In Search of King SolomonĂs Mines|
by Tahir Shah
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|An Indiana Jones Type Explores Ethiopia
by Christopher Ondaatje
As any intrepid traveller will tell you, it is the accident of discovery that propels the true adventurer, and the stimulation of achievement, that drives the explorer. Being there is important.
Tahir Shah is a most extraordinary writer. Born into a respected Afghan family and educated in England, Shah has taken us in his other books into the underbelly of India, the myth of Godwanaland and into the heartland jungles of Peru. This time he takes us on an almost impossible journey deep into the mountains of Ethiopia in search of King Solomon's mines. It is an ambitious journey, fraught with danger and intrigue that at times made me wonder whether I was reading fiction rather than fact. But fact it is, and he had done his research well before plunging headlong into a brave attempt to solve one of history's greatest unsolved mysteries¨the source of King Solomon's astonishing wealth. He almost comes up with the answer too.
Shah's journey started with the discovery of a hand-drawn map, mounted into a chipped gold frame, in Jerusalem's Old City. This is followed by an analytical study of the Septuagint version of the Old Testament, produced during the third and second centuries; and of course Rider Haggard's classic novel, King Solomon's Mines, which he soon realised was of no real use to anyone engaged in a serious search for the gold mines.
The biblical land of Ophir was the crucial clue to finding the mines, but the location of Ophir has always been a mystery. And if Ophir served as the first real clue, then the second would be the story of the most famous consort of King Solomon¨the Queen of Sheba¨who "came to him with a very great train with camels that bore spices and very much gold and precious stones."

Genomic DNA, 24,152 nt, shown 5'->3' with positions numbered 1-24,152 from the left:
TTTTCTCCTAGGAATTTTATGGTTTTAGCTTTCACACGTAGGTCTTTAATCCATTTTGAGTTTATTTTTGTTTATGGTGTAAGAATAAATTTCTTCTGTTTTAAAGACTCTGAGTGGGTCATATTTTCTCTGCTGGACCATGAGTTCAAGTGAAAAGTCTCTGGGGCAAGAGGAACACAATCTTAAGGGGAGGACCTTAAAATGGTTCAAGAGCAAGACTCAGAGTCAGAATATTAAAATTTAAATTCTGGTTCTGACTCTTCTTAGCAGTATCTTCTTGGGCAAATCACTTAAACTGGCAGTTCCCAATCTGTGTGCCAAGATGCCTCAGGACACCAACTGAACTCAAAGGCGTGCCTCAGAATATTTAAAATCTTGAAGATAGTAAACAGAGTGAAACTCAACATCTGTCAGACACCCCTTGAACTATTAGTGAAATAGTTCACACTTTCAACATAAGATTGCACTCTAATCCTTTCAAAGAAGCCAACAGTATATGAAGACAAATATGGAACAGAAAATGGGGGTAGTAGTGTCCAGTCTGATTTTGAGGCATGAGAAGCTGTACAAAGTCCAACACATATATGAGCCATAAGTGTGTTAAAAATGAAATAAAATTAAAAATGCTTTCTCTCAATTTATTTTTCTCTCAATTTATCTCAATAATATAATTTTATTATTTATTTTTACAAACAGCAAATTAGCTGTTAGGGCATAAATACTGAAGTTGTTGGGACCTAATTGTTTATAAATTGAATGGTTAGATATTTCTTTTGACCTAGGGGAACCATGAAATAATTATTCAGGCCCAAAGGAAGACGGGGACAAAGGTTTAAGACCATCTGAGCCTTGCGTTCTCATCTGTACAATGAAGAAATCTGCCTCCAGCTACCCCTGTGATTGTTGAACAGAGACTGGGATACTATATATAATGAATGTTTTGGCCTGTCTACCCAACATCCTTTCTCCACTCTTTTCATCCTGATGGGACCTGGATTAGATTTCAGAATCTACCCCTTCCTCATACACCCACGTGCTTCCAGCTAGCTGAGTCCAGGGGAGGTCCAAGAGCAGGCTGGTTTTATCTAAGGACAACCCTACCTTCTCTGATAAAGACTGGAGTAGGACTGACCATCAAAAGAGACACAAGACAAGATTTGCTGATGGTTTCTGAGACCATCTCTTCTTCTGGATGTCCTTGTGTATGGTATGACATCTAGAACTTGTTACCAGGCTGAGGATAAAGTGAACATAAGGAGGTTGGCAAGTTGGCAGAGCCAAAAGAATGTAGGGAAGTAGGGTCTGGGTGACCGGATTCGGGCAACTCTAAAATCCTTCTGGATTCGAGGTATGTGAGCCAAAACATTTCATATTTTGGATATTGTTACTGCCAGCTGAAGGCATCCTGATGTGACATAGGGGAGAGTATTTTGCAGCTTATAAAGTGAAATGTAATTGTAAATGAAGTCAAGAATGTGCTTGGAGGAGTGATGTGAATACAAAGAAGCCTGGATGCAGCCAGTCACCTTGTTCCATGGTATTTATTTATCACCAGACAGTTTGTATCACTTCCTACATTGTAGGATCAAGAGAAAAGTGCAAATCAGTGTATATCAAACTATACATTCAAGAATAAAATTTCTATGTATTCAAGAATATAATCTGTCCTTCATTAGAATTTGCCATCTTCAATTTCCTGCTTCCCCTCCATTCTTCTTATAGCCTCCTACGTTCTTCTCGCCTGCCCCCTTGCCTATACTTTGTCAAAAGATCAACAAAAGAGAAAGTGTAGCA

And so, speculating that Ophir and the Queen of Sheba's Kingdom lay in Southern Arabia, and realising that Ethiopia traces its descent from Menelik¨the son supposedly born to the Queen of Sheba and Solomon¨ Shah tracked down the Kebra Negast (the Ethiopian name for the Queen)¨a sacred Ethiopian text which told the full story of how Queen Makeda became pregnant by Solomon before she returned to her native land.
And Makeda (the Ethiopian name for the Queen) came to Jerusalem and rested in Solomon's palace, which was also fashioned from gold. She gave him precious beakers and fine objects of much gold, pure gold. And she asked him hard questions and he answered them. Makeda was stirred by the King's wisdom and power. And Solomon was moved by the Queen's beauty. So he held a banquet and sprinkled the food with salt. Makeda ate much and that night she slept in a bed beside Solomon's own.
Between their beds was a jar of water. Solomon said he would not touch Makeda if she agreed not to use what belonged to him. But in the night the Queen was overcome with thirst. She reached for the jug of water and drank from it. Solomon jumped from his bed and took the Queen, for she had stolen what was his. Makeda returned to Ethiopia, where their son Menelik was born.
Shah's adventures, his brushes with disaster, were legion. He was bitten by a frothing dog in Addis Ababa; ambushed and threatened with castration by the ferocious Danakil tribe, who display the testicles of their victims around their necks; enticed and surrounded by the hyenas of a mad hyena-man in Harar; survived reeking fever-stricken swamps while following in the footsteps of adventurers before him: Juan de Bermudez, Christian da Gama, James Bruce, Henry Salt, and eventually the manic American, Frank Hayter, whose tome The Gold of Ethiopia, published in 1936, spurred Shah to more ambitious ventures, exploring the several bat-infested ancient gold mining caves.